Eric Davis: Sanders’ campaign put into context
Sen. Bernie Sanders is seriously considering running for president in 2016. In an interview with “The Nation” magazine, Sanders said he will spend a fair amount of time in the coming months exploring a presidential campaign with progressive individuals and organizations around the country.
Sanders is most unlikely to be elected president, and he knows that. What Sanders is pondering is an educational campaign using a presidential candidacy to raise the profile of issues about which he cares deeply, and to call voters’ attention to aspects of the political system and media structures that prevent these issues from becoming higher priorities.
Sanders told “The Nation” that if he runs for president, his campaign would emphasize “the collapse of the middle class, more people living in poverty, the growing gap between the rich and the poor, and the high cost of education.” He would also talk about the growing disconnect between the political process and important constituencies, especially the white working class.
Sanders argues that white working-class Americans either have given up on politics, or vote against their interests by supporting Republican candidates, for three reasons. First, coverage of politics in the mainstream media is increasingly focused on personalities rather than issues: “Chris Christie’s weight or Hillary’s latest hairdo.” Second, the campaign finance system — both legislation and recent Supreme Court decisions — provides far more opportunities for corporations and the wealthy to influence politics than working-class and middle-class voters. Third, an institution that could counteract these media and campaign finance biases — the Democratic Party — has itself increasingly gravitated toward the interests of corporations, Wall Street and wealthy individuals.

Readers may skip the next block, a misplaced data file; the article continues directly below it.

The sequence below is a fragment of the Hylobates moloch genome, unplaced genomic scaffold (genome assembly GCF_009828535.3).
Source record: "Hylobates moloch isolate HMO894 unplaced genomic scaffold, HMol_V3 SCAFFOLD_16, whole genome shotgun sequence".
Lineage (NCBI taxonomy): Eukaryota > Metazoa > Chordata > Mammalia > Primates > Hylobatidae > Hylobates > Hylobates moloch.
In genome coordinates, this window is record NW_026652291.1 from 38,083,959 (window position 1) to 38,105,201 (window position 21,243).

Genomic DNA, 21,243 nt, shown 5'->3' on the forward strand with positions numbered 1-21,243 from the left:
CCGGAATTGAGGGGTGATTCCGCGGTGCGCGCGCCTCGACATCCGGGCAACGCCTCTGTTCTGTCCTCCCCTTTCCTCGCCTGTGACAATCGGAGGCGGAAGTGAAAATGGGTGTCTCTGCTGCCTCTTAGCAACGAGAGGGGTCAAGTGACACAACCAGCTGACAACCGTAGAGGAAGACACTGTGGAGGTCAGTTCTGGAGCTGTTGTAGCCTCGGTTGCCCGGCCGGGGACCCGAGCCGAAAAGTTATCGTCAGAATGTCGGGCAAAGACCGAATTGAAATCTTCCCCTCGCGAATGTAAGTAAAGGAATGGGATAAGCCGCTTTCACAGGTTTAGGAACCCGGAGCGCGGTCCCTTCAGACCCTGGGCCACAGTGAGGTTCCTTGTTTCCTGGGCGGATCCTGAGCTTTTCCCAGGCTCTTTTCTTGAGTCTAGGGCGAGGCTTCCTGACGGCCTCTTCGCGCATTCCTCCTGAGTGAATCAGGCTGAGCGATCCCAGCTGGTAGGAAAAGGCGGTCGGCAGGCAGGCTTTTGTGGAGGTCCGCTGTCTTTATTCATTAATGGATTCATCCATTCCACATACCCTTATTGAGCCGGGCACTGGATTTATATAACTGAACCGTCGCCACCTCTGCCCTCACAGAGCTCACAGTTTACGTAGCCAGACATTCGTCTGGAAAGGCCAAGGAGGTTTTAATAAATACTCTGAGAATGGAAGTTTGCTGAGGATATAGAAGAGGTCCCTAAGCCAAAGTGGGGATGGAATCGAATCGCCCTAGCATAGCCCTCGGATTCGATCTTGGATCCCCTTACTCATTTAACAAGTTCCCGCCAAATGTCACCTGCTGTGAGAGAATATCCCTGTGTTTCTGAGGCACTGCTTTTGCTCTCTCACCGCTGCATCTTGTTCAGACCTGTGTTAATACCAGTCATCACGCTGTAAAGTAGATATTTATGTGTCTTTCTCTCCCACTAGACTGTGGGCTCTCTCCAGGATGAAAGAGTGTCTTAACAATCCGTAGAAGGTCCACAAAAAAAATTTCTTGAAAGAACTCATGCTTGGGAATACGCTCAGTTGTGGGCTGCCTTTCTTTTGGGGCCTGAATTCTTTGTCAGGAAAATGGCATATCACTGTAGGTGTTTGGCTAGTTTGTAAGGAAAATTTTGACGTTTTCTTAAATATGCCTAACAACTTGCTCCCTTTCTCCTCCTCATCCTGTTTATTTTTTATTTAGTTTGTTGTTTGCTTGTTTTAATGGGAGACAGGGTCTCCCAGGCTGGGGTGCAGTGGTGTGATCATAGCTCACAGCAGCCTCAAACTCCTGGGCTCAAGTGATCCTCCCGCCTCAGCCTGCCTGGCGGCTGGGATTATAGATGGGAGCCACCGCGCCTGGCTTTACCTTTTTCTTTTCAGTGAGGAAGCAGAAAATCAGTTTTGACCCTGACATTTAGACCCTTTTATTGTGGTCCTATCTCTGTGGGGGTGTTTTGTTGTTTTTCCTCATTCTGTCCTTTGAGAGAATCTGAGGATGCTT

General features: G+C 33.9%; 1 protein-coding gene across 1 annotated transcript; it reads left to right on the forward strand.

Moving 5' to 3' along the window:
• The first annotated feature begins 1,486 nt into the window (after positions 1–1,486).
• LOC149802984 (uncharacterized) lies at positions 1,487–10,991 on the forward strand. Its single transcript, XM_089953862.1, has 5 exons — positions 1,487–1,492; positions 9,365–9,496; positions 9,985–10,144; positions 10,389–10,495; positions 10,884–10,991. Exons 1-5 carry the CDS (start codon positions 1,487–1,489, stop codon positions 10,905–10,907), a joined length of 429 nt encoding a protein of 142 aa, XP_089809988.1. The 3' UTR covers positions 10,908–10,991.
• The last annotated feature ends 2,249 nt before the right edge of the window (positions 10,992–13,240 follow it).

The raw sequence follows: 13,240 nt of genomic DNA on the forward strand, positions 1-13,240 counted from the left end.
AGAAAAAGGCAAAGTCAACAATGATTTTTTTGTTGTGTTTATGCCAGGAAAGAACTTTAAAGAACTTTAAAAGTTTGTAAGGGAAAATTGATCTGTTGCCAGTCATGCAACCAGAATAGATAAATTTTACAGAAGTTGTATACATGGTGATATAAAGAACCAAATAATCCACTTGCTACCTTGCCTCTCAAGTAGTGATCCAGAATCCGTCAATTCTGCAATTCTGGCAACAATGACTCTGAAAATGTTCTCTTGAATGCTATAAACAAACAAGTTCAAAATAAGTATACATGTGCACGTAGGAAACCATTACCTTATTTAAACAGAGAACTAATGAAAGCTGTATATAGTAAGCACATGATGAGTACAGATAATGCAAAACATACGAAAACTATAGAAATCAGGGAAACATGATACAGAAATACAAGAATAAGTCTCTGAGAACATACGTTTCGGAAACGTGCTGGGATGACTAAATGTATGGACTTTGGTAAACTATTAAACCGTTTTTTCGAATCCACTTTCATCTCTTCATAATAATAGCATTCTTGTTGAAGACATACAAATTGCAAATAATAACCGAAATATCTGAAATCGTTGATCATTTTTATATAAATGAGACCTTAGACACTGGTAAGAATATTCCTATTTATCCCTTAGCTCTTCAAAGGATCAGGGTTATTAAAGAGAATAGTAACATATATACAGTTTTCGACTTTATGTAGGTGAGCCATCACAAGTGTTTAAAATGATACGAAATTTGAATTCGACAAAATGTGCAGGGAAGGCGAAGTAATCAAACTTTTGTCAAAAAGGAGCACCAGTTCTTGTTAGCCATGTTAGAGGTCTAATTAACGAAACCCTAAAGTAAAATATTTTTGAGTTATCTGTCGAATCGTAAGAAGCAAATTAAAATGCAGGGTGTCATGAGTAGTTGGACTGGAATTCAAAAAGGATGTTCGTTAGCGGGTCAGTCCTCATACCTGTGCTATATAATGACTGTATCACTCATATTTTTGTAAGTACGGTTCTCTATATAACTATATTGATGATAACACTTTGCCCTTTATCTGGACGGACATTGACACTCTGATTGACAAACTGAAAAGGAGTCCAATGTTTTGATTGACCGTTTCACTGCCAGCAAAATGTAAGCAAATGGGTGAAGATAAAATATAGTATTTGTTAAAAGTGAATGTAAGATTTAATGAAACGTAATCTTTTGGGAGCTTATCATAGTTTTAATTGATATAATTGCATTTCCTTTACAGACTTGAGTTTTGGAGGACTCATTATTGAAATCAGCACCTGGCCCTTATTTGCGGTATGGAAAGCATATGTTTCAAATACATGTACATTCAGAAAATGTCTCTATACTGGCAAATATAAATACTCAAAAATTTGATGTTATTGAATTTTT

If Sanders were to run for president, he would use some of the same rhetoric that Franklin D. Roosevelt used in the 1930s — attacks on “economic royalists” and the need to “drive the money changers from the temple.” But would Sanders run as a Democrat or as an independent third-party candidate? Sanders told “The Nation” he needs to answer that question if he decides to become a presidential candidate.
I believe that Sanders would be able to accomplish the goals he has set for his campaign more effectively by entering the Democratic primaries and caucuses than by running as an independent. First, because of complex signature-gathering and other requirements, it is very difficult to get on the ballot as an independent in all 50 states. Second, Sanders is most unlikely to come close to the 15 percent in national polls that the Commission on Presidential Debates requires for an independent candidate to be included in the fall broadcast debates. Third, as was the case with Ralph Nader in 2000, an independent candidate can siphon just enough votes away from the Democrat to allow the Republican to win the electoral votes in a few competitive states.
If Sanders were to enter the Democratic primaries and caucuses, he would definitely be included in nationally televised debates leading up to those events. He might also be given a chance to deliver a speech at the Democratic National Convention in 2016. Debates and speeches would generate attention for the issues Sanders cares about.
In his 2012 Senate campaign, Sanders was able to raise millions of dollars in small donations from all over the country. These donors give Sanders a grassroots network of supporters whom he could call on, especially in low-turnout caucus states. If Hillary Clinton ends up as the Democratic nominee in 2016, she might even adopt somewhat more progressive policies as a result of having shared primary and caucus debate stages with Bernie Sanders.
Eric L. Davis is professor emeritus of political science at Middlebury College.
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